Witty Comebacks

No one’s ever asked to see my birth certificate.

That’s true, Mittens, but how about showing us your underwear?

Mormon temple garment, circa 1879, via Wikipedia.

This joke brought to you by the Woman Formerly Known as Goose, who objects strenuously to the lowering of political discourse in these United States but nonetheless can’t stop thinking about Mitt Romney’s underwear. I know that sounds strange and superficial, but WFKG’s curiosity goes to the deeper question of whether Americans are really ready to move a Mormon into the White House, despite a recent Gallup poll showing that 80% of voters would be “willing to vote for a well-qualified presidential candidate who happens to be Mormon.” I think that number is high, because I think that’s one of those poll questions likely to elicit horse $hit a polite-sounding answer rather than an honest one. (Interestingly, respondents are less polite when it comes to atheists and Muslims than when it comes to Mormons. Only 54% said they would be willing to vote for a candidate who identifies as atheist; 58% said they would be willing to vote for a Muslim. So much for pluralism, eh?)

The Romney campaign must harbor similar suspicions about the accuracy of the sure-I’d-vote-for-a-Mormon number. The Republican nominee for president has avoided the subject of his religion almost as assiduously as he has avoided disclosing his tax returns, though many observers of the campaign think that focusing more attention on his relationship to his church would be an effective way for Romney to humanize himself and “make[] the case for his worldview.” Perhaps, but it might also remind all those cranky evangelical voters Romney is so desperate to appease that their ministers — and Rick Santorum — used to tell them Mormonism was a cult. That same poll showed that four in ten respondents didn’t know that Romney is Mormon, and I have a hunch the Republican party is hoping to keep it that way. Which is why, when the pageantry and storytelling get underway in Tampa next week, my guess is you won’t be hearing the M-word. Or, you know, the Mormon Tabernacle Choir.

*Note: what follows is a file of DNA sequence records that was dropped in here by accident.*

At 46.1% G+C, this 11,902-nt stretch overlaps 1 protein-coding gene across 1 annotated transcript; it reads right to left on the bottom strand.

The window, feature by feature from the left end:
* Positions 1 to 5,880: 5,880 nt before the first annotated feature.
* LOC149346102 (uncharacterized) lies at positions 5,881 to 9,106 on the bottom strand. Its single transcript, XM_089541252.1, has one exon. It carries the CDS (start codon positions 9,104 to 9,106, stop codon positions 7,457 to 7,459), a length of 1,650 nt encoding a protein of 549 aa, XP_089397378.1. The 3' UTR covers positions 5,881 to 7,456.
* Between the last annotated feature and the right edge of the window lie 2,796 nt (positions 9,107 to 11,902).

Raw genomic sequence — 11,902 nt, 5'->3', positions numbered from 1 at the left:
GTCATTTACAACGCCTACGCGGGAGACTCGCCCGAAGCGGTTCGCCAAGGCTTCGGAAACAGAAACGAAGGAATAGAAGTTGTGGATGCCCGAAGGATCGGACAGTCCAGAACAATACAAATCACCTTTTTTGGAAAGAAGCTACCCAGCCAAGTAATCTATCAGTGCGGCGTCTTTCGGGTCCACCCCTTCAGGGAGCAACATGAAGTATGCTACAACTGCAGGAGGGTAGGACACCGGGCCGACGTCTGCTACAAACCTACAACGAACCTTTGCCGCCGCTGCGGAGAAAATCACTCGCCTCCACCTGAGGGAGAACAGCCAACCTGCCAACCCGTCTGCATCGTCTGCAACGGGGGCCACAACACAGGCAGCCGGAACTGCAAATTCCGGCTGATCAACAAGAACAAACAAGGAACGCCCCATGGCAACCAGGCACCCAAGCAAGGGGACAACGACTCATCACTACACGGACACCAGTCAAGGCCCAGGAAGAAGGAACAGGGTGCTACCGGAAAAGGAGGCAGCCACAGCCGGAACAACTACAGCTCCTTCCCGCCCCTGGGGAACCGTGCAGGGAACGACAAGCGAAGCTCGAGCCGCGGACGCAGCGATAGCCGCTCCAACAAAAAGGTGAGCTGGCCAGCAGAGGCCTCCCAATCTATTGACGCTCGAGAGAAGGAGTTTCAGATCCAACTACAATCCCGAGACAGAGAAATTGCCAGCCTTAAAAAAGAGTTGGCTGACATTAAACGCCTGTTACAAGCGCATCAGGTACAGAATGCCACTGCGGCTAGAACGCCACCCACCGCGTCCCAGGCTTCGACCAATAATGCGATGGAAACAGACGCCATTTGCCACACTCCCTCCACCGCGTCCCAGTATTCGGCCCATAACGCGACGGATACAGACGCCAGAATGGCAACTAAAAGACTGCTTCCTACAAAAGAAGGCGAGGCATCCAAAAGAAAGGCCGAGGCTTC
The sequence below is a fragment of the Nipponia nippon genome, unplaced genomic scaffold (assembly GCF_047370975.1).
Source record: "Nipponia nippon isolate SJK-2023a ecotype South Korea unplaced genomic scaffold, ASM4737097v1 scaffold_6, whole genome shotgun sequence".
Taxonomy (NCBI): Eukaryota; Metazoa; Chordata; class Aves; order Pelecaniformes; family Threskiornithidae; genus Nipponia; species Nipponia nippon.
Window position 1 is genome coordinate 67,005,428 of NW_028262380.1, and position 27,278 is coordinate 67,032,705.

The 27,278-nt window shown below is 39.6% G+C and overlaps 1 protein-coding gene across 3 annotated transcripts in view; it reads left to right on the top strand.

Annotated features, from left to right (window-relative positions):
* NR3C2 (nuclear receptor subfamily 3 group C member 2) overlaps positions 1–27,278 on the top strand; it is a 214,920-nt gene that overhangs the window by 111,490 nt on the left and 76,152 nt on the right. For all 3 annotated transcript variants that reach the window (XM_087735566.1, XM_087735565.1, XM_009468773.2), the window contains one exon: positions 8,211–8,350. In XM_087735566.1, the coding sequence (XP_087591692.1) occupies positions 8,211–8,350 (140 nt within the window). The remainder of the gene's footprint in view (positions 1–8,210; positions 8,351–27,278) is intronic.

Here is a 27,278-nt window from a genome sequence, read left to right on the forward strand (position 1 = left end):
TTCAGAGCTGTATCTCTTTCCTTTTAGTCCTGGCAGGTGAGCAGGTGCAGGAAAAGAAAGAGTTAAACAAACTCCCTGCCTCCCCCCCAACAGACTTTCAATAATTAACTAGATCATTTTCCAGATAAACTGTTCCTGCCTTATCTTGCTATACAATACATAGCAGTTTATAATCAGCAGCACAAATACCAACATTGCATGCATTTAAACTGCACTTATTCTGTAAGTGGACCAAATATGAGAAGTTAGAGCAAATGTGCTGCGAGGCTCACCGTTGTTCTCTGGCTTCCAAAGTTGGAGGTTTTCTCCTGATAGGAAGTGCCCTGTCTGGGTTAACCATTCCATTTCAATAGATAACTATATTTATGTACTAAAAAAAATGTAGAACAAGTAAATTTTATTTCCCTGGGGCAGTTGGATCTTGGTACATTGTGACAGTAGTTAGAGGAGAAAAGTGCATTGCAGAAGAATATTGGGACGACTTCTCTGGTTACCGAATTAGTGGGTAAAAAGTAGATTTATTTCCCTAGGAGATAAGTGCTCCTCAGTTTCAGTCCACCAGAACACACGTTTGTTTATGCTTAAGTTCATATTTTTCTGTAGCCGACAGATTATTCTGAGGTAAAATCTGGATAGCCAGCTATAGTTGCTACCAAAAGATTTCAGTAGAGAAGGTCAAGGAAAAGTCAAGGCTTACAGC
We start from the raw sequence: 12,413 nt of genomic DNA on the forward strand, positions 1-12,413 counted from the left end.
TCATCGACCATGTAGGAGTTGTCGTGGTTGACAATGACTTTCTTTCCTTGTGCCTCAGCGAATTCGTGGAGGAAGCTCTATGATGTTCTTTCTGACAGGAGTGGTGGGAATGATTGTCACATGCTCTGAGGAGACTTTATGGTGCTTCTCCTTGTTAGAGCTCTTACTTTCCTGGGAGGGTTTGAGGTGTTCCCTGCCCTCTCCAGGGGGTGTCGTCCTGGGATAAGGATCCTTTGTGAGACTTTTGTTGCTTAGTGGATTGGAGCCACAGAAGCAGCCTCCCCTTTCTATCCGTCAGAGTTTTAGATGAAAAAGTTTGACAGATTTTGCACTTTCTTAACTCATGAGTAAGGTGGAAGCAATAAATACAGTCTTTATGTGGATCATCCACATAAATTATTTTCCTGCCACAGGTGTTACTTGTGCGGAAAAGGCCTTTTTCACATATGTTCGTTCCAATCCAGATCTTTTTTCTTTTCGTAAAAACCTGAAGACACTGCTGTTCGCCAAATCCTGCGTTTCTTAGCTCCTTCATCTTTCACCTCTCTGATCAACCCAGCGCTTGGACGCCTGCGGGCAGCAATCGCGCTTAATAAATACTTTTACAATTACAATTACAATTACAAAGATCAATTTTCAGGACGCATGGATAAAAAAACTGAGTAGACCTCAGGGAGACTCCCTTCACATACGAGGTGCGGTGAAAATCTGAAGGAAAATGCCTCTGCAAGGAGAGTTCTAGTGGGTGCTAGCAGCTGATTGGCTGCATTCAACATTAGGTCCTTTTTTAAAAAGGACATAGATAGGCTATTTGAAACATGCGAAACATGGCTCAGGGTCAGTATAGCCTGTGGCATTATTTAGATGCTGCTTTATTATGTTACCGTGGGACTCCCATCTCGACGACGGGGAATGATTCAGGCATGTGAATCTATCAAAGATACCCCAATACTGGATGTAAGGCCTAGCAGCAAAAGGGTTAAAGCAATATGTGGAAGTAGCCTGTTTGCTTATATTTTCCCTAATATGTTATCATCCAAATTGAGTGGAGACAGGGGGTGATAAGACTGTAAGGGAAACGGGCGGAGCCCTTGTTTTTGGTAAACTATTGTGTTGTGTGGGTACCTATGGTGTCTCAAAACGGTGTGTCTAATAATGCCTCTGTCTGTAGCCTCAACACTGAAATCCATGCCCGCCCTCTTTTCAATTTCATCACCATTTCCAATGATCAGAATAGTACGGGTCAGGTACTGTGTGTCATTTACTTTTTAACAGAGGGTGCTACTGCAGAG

So, if it’s cool for Romney to make birther jokes, I say it’s cool for Obama to pop the underwear question. I mean, shucks, kids. Bill Clinton had to answer it. What do you think, Madpeople at your Laptops: Should Romney say more about his faith or continue to avoid the subject? How is this issue playing out in your neck of the political woods? Are we all Mormons or Mormon lovers now, or is there still resistance to the notion of a Mormon president? (We don’t endorse such resistance, of course, being as tolerant of Mormonism as we are of any cult religion. We’re just trying to get a bead on the culture.)

And if you’re scratching your head thinking, “Wow, you know, I actually don’t think it’s cool for Romney to make birther jokes,” go read this. It will help to explain that queasy feeling you’ve got. And if you’ve got a little time and want more context, go read this (Ta-Nehisi Coates’s “Fear of a Black President” from The Atlantic). We live in interesting sick times, darlings. Some days, it’s hard to keep up with the Madness, but stick with us. We’ll muddle through it together, somehow. Peace out.


  1. I think Romney should go fucke himself, the greedy motherfucken asshole.


  2. I don’t have a problem with Mormons–just with pols like Mitt Romney.

    I actually feel kind of sad for Mormons, whose first major-party nominee for the Presidency just isn’t performing very well at all. Imagine if the first black major party were Hermann Cain instead of Barack Obama, or if the first woman candidate is someone like Sarah Palin or Michele Bachmann? That’s not how any minority/marginalized group wants to be represented.


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